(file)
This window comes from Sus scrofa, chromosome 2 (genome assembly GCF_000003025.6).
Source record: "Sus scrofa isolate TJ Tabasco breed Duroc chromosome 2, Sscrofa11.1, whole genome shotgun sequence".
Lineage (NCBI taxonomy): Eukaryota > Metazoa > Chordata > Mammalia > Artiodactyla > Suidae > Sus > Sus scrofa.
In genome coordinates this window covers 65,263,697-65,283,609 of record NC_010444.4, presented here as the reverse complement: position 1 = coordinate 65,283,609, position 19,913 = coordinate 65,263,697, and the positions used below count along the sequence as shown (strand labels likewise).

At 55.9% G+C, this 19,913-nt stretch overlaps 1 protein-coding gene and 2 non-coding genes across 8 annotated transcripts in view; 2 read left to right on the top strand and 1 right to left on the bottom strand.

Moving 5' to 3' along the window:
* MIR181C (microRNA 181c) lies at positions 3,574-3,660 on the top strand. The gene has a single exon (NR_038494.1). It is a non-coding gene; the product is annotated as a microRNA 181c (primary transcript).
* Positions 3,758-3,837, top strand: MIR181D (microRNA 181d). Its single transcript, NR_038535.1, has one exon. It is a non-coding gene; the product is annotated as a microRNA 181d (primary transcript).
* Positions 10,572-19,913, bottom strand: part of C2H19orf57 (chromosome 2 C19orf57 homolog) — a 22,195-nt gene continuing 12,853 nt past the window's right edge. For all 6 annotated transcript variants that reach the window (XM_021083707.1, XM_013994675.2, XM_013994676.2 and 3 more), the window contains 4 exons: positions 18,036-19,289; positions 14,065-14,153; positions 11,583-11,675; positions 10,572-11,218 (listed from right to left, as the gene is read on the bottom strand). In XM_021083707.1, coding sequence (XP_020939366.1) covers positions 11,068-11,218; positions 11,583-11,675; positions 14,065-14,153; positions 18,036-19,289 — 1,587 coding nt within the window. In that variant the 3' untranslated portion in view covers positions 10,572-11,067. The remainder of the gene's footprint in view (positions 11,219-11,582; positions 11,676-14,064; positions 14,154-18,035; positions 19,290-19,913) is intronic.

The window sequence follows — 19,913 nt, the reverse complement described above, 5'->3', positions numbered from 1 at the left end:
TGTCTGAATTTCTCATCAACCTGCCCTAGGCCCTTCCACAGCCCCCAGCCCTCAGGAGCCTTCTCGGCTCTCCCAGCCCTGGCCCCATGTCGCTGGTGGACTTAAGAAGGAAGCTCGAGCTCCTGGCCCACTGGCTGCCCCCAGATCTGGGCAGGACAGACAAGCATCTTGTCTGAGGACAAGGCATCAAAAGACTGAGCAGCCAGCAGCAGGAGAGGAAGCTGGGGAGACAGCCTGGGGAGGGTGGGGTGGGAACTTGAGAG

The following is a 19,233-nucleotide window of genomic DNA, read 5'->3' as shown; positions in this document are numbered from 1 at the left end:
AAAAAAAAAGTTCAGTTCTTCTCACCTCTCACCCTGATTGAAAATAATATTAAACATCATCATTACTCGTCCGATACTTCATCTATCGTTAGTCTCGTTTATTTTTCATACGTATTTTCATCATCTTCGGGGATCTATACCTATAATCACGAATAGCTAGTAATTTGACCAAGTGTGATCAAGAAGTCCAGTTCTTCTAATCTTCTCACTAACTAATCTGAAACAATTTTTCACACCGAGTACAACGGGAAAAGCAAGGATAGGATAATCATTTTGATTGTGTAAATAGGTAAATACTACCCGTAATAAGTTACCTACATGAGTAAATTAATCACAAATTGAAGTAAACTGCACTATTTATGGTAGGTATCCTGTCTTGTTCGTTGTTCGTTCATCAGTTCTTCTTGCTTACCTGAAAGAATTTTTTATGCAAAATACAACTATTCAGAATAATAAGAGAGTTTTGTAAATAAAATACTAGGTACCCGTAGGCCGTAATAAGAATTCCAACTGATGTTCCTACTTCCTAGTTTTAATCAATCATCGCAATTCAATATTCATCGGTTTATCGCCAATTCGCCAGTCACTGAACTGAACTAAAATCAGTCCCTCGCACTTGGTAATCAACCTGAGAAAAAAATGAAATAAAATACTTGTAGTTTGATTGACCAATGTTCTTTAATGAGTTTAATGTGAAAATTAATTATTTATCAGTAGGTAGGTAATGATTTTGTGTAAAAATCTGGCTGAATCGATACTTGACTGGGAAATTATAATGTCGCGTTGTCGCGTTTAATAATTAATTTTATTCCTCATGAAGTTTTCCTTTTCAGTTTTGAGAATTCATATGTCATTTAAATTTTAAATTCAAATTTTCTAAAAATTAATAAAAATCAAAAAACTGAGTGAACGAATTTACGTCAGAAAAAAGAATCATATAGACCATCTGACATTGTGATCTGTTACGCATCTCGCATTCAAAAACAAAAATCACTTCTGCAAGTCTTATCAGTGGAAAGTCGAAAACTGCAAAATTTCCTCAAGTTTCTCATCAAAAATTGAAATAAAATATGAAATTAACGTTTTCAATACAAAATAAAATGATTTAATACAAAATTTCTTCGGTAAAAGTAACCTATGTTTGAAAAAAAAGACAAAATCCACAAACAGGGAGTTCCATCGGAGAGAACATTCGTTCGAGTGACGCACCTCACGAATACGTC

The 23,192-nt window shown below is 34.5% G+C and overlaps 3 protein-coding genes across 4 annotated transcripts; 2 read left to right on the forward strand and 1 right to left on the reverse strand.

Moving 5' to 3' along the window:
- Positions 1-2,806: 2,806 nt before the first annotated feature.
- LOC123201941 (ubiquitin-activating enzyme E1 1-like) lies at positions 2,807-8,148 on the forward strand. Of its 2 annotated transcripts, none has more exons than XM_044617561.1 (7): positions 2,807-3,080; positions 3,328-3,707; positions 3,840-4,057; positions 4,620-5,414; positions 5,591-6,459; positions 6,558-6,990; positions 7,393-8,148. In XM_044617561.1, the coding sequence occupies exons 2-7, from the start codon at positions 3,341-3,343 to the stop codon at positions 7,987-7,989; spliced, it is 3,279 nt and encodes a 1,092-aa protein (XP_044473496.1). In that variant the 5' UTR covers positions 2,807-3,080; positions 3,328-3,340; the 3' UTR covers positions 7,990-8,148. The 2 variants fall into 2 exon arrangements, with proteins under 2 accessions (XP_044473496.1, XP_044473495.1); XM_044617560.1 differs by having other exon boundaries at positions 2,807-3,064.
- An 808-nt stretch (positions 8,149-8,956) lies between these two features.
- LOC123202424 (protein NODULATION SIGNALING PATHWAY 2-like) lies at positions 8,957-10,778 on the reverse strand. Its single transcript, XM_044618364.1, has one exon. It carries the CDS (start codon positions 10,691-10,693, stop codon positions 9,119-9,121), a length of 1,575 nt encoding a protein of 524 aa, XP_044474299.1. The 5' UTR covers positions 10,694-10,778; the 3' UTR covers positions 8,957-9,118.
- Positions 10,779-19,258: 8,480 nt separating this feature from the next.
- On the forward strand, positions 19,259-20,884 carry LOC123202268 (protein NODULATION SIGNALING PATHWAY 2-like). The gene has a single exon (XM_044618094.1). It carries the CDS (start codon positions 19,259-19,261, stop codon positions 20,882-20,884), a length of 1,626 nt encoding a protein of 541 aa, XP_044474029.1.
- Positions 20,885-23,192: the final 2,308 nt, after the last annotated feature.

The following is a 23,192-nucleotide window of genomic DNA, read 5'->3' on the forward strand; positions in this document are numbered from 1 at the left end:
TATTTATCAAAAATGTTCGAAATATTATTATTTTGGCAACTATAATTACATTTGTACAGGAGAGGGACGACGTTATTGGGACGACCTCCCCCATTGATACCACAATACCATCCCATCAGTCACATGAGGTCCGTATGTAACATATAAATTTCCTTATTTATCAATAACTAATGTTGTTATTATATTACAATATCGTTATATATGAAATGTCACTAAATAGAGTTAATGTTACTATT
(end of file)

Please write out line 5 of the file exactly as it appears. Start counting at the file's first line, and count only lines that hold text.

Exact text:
At 55.9% G+C, this 19,913-nt stretch overlaps 1 protein-coding gene and 2 non-coding genes across 8 annotated transcripts in view; 2 read left to right on the top strand and 1 right to left on the bottom strand.